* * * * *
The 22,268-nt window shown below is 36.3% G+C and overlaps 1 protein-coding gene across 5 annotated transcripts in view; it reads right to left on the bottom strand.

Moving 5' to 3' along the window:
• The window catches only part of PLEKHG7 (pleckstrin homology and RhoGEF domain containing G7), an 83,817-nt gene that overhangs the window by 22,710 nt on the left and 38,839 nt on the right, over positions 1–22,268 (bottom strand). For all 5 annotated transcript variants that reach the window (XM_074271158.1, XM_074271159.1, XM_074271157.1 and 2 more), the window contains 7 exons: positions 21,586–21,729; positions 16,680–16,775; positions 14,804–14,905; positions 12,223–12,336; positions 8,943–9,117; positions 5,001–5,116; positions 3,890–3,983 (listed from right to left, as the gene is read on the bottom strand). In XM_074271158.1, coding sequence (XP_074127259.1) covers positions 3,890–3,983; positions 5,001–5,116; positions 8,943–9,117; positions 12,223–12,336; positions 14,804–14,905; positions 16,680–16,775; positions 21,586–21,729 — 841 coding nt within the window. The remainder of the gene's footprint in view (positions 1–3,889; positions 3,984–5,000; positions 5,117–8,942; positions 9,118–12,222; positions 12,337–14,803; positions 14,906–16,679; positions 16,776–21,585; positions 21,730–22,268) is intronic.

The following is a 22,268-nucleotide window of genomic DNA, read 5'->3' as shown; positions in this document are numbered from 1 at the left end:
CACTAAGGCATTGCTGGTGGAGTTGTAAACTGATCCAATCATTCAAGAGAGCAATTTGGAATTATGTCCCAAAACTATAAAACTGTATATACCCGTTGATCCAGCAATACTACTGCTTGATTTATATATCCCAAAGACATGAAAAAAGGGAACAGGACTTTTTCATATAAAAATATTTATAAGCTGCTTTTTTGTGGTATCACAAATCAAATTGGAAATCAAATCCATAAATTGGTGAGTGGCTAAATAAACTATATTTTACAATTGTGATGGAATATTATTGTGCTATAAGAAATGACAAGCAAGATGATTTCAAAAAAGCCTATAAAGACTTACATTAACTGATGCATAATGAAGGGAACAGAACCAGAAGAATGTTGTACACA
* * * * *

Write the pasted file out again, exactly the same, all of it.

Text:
The 22,268-nt window shown below is 36.3% G+C and overlaps 1 protein-coding gene across 5 annotated transcripts in view; it reads right to left on the bottom strand.

Moving 5' to 3' along the window:
• The window catches only part of PLEKHG7 (pleckstrin homology and RhoGEF domain containing G7), an 83,817-nt gene that overhangs the window by 22,710 nt on the left and 38,839 nt on the right, over positions 1–22,268 (bottom strand). For all 5 annotated transcript variants that reach the window (XM_074271158.1, XM_074271159.1, XM_074271157.1 and 2 more), the window contains 7 exons: positions 21,586–21,729; positions 16,680–16,775; positions 14,804–14,905; positions 12,223–12,336; positions 8,943–9,117; positions 5,001–5,116; positions 3,890–3,983 (listed from right to left, as the gene is read on the bottom strand). In XM_074271158.1, coding sequence (XP_074127259.1) covers positions 3,890–3,983; positions 5,001–5,116; positions 8,943–9,117; positions 12,223–12,336; positions 14,804–14,905; positions 16,680–16,775; positions 21,586–21,729 — 841 coding nt within the window. The remainder of the gene's footprint in view (positions 1–3,889; positions 3,984–5,000; positions 5,117–8,942; positions 9,118–12,222; positions 12,337–14,803; positions 14,906–16,679; positions 16,776–21,585; positions 21,730–22,268) is intronic.

The following is a 22,268-nucleotide window of genomic DNA, read 5'->3' as shown; positions in this document are numbered from 1 at the left end:
CACTAAGGCATTGCTGGTGGAGTTGTAAACTGATCCAATCATTCAAGAGAGCAATTTGGAATTATGTCCCAAAACTATAAAACTGTATATACCCGTTGATCCAGCAATACTACTGCTTGATTTATATATCCCAAAGACATGAAAAAAGGGAACAGGACTTTTTCATATAAAAATATTTATAAGCTGCTTTTTTGTGGTATCACAAATCAAATTGGAAATCAAATCCATAAATTGGTGAGTGGCTAAATAAACTATATTTTACAATTGTGATGGAATATTATTGTGCTATAAGAAATGACAAGCAAGATGATTTCAAAAAAGCCTATAAAGACTTACATTAACTGATGCATAATGAAGGGAACAGAACCAGAAGAATGTTGTACACA